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whole Scripture tells us, that not every wilful sin is certainly unto death: and our Saviour in the text hath told us, that only the blasphemy, the malicious evil speaking, against the Holy Ghost is such. Now they who believe in the Father and the Son cannot surely think ill either of the person or the operations of the Spirit; and therefore cannot be ordinarily tempted to speak ill of them, with any real meaning of what they say: and unmeaning profane expressions, though undoubtedly very full of guilt, and likely to produce more and greater guilt, are yet far from that most abandoned wickedness, to which the passage before us relates.
Sometimes indeed Christians, and very good ones, may accuse themselves of having entertained irreverent thoughts, and, it may be, spoken irreverent words of religion, of the Scriptures, of the Holy Spirit himself: but this hath been, when they were under so peculiar a disturbance of mind, that they had not the command of their thoughts or words : and then they may be absolutely sure, that the allknowing, just, and good God will not consider these offences, as, in a moral sense, theirs. In some disorders, it is no more possible for men to hinder wicked thoughts from taking possession of their minds, or blasphemous words from coming out of their mouths, than to hinder any other distemper, (for plainly this is one) which may attack any other part of them, from shewing itself by its common effects. And it is no more a crime, when they are in such a condition, to utter things even against God; than it is for a child, in convulsions or light-headed, to strike its parent. And though they may not think themselves disordered, and in other respects may not be so; yet in this want of self-government, proportionably to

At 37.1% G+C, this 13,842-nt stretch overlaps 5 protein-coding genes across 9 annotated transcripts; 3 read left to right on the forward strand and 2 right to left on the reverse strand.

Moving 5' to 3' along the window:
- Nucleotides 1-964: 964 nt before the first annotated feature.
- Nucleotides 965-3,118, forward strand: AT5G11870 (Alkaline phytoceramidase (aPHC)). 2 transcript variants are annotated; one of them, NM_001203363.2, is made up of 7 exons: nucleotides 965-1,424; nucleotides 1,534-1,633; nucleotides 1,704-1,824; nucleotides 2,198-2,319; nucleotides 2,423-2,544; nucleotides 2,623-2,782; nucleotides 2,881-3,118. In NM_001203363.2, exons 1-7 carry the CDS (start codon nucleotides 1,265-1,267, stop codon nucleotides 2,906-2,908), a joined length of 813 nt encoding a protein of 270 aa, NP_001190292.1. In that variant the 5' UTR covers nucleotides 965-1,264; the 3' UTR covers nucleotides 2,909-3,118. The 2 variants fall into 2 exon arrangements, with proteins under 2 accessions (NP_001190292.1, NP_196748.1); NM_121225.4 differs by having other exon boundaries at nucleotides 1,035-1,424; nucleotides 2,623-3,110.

the degree of it, they certainly are. And it makes no difference at all with regard to their innocence, whether the disorder be a natural bodily one, affecting the mind; which is notoriously the common case, though attended sometimes with very unaccountable symptoms; or whether it arise from the suggestions of the wicked one. For as he tempted Christ himself, so he hath ever since molested Christians; and often suggested the worst of things to the best of men. Our words indeed, notwithstanding such temptations, we may